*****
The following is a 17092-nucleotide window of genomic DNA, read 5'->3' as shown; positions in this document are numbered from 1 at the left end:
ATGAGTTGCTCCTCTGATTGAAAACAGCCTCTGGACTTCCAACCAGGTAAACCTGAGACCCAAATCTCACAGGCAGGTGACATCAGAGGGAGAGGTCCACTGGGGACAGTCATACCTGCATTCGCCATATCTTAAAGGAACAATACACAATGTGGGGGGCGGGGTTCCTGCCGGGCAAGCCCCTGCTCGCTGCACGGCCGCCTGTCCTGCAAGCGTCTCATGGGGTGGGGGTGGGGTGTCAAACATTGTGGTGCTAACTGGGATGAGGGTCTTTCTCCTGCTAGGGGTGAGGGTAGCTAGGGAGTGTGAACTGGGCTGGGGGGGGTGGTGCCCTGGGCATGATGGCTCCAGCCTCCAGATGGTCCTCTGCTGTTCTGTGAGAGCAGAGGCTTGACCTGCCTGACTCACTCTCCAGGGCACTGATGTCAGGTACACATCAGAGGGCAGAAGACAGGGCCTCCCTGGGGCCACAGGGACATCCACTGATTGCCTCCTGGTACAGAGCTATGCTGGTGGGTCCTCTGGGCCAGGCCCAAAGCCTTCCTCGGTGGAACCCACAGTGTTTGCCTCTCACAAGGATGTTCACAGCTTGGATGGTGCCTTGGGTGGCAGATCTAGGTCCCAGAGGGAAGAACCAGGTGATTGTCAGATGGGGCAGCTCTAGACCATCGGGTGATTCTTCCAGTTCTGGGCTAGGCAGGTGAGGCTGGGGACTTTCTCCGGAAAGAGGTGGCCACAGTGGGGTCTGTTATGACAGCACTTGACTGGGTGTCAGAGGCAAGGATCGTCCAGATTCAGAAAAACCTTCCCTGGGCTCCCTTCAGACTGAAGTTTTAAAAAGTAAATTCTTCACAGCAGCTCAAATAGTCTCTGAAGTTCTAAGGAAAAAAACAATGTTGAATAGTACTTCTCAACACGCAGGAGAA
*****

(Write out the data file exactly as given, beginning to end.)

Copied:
The following is a 17092-nucleotide window of genomic DNA, read 5'->3' as shown; positions in this document are numbered from 1 at the left end:
ATGAGTTGCTCCTCTGATTGAAAACAGCCTCTGGACTTCCAACCAGGTAAACCTGAGACCCAAATCTCACAGGCAGGTGACATCAGAGGGAGAGGTCCACTGGGGACAGTCATACCTGCATTCGCCATATCTTAAAGGAACAATACACAATGTGGGGGGCGGGGTTCCTGCCGGGCAAGCCCCTGCTCGCTGCACGGCCGCCTGTCCTGCAAGCGTCTCATGGGGTGGGGGTGGGGTGTCAAACATTGTGGTGCTAACTGGGATGAGGGTCTTTCTCCTGCTAGGGGTGAGGGTAGCTAGGGAGTGTGAACTGGGCTGGGGGGGGTGGTGCCCTGGGCATGATGGCTCCAGCCTCCAGATGGTCCTCTGCTGTTCTGTGAGAGCAGAGGCTTGACCTGCCTGACTCACTCTCCAGGGCACTGATGTCAGGTACACATCAGAGGGCAGAAGACAGGGCCTCCCTGGGGCCACAGGGACATCCACTGATTGCCTCCTGGTACAGAGCTATGCTGGTGGGTCCTCTGGGCCAGGCCCAAAGCCTTCCTCGGTGGAACCCACAGTGTTTGCCTCTCACAAGGATGTTCACAGCTTGGATGGTGCCTTGGGTGGCAGATCTAGGTCCCAGAGGGAAGAACCAGGTGATTGTCAGATGGGGCAGCTCTAGACCATCGGGTGATTCTTCCAGTTCTGGGCTAGGCAGGTGAGGCTGGGGACTTTCTCCGGAAAGAGGTGGCCACAGTGGGGTCTGTTATGACAGCACTTGACTGGGTGTCAGAGGCAAGGATCGTCCAGATTCAGAAAAACCTTCCCTGGGCTCCCTTCAGACTGAAGTTTTAAAAAGTAAATTCTTCACAGCAGCTCAAATAGTCTCTGAAGTTCTAAGGAAAAAAACAATGTTGAATAGTACTTCTCAACACGCAGGAGAA